Monday, March 7, 2011

God calls us to sanity

I thank Diana Butler Bass and all who have commented in the conversation begun in a Facebook post by Diana this afternoon. The original post read:  “Just wondering if there is any real purpose to ordination exams other than hazing,” which led to a wide-ranging conversation about ordination, the quality of clergy and the institutional church, generating 75 comments and 42 people “liking” the thread at the time I posted this comment, originally meant for that thread, but growing too long.

I serve on The Episcopal Church's Executive Council and the Standing Committee of the Diocese of Colorado, and my sense of how we raise up ordinands, move them through the process (parish discernment committee, diocesan Commission on Ministry, bishop's consent, seminary), and finally ordain candidates is that we are stuck in a mode of self-perpetuation with virtually no room for truly entrepreneurial, innovative and culturally diverse clergy. We are strait-jacketed by our canons and our bishop-centric hierarchy.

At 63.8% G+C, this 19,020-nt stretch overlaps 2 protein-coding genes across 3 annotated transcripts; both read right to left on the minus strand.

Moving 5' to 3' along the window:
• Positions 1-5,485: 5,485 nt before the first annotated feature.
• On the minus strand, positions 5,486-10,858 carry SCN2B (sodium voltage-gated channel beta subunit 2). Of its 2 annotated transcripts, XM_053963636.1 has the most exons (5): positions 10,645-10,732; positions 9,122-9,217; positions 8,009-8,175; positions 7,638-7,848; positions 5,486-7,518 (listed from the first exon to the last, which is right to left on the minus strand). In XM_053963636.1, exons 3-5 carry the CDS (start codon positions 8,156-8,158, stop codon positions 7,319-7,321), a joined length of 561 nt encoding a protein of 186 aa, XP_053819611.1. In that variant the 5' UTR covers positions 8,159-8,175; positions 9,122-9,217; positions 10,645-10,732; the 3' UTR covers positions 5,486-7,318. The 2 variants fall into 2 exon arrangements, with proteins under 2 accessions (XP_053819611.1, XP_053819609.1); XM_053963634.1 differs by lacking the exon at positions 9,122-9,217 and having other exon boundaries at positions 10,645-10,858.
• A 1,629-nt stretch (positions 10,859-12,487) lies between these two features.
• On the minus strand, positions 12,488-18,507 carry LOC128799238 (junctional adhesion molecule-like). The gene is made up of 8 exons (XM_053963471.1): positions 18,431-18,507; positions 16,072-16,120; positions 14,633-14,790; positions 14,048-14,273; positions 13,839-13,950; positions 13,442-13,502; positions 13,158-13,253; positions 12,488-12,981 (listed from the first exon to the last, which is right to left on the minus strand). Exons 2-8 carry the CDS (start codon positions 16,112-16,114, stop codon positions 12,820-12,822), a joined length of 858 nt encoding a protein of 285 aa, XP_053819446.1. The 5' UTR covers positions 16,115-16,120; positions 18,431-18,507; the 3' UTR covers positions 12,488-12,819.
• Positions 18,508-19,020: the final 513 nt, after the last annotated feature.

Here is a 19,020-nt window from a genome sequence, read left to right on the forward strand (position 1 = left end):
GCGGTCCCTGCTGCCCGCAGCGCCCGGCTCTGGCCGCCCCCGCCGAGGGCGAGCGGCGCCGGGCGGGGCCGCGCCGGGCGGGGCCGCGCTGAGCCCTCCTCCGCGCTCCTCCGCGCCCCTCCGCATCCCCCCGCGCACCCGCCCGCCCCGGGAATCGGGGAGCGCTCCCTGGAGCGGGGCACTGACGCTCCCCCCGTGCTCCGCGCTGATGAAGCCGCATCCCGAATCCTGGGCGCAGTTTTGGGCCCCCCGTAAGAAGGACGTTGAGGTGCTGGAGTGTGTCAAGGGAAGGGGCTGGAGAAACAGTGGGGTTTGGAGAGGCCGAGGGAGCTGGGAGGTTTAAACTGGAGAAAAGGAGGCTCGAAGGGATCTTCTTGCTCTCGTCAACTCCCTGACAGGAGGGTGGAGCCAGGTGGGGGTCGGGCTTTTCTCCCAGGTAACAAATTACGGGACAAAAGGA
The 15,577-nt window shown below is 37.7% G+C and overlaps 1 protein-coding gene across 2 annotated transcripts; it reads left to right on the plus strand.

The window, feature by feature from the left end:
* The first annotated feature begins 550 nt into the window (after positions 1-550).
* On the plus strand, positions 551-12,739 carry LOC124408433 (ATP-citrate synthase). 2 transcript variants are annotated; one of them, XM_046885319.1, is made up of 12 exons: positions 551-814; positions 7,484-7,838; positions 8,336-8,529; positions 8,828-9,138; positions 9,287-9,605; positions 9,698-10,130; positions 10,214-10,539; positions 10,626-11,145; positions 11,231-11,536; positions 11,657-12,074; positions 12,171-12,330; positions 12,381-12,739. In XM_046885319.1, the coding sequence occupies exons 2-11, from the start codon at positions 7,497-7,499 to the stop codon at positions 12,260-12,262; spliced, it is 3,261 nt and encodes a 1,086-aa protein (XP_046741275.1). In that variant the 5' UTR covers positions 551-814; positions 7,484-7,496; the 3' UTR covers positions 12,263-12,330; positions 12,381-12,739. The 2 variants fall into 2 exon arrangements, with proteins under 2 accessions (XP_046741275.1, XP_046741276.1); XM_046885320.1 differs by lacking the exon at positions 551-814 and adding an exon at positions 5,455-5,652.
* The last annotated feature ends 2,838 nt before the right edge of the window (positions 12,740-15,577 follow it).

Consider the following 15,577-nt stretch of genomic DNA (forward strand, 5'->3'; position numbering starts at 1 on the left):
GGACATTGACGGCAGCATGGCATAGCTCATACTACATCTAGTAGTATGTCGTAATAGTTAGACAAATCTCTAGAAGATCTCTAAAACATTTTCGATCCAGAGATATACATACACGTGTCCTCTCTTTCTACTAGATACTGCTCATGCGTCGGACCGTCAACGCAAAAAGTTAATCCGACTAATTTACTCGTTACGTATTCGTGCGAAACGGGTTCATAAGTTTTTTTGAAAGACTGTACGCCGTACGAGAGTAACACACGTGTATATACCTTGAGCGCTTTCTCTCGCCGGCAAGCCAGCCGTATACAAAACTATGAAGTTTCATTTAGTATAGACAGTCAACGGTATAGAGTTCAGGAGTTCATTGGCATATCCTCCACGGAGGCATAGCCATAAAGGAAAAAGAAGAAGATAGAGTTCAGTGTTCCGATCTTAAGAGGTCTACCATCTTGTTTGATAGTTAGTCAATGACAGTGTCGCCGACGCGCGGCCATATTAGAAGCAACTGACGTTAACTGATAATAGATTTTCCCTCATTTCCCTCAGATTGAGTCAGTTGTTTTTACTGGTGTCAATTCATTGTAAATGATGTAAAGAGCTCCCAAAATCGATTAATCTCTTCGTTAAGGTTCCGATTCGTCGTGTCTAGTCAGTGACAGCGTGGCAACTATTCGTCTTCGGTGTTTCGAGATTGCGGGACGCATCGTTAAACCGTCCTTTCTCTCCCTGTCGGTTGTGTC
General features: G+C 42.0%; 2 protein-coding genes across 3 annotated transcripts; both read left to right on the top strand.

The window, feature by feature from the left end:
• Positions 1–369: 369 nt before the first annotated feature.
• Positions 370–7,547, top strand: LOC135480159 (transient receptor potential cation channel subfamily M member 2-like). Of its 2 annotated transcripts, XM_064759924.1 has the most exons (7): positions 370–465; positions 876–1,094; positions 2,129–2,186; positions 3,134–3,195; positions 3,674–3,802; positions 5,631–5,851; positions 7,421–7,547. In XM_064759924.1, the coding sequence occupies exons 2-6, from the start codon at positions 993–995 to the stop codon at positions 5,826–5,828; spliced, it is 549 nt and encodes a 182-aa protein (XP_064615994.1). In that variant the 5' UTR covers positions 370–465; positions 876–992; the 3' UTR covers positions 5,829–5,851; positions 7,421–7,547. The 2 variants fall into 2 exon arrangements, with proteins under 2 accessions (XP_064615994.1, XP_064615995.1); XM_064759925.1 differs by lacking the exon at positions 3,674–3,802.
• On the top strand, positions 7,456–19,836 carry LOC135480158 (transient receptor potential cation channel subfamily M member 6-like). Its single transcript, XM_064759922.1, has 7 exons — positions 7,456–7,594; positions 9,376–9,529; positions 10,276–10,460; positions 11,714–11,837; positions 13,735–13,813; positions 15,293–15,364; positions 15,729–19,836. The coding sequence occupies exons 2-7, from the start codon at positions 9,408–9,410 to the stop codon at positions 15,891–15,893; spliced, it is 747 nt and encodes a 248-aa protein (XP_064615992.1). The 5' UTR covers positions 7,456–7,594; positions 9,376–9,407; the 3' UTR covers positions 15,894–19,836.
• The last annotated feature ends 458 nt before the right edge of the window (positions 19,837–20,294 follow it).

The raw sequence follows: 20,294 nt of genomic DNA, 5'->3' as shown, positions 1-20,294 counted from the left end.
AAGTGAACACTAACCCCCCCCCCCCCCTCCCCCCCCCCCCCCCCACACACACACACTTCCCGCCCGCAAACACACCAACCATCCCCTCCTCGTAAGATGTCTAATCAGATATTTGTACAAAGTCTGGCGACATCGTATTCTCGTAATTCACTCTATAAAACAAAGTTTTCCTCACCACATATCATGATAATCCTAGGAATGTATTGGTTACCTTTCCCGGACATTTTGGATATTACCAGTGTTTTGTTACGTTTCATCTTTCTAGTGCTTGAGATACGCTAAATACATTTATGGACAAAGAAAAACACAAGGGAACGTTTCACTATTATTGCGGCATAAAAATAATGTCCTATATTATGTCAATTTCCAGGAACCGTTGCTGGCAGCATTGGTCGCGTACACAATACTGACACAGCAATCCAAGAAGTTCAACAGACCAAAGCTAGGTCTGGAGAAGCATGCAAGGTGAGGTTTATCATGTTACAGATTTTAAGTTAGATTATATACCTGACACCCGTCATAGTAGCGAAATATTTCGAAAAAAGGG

Deployment is another step where we fall into the self-perpetuation trap. A lot of what we march out and dress up as innovation is little more than window-dressing, albeit well-intentioned and nicely packaged. Our church's leadership ranks are filled to overflowing with a plethora of very nice, smart, educated and well-intentioned folks. Eventually they will only have each other to talk to.

We also perpetuate a class system in our clergy ranks that is institutionalized in our ordination process, which fails to recognize that some of the potentially more effective clergy might be raised up in non-traditional ways and serve in non-traditional ways (because they are also serving non-traditional congregations). Honestly, is our goal to win souls for Christ or to ensure that our canons and bylaws are followed with each “i” dotted and each “t” crossed? (The class system of which I speak relegates some clergy to cures with lower compensation, fewer community resources, lack of mentoring, and virtually no opportunities for career development.)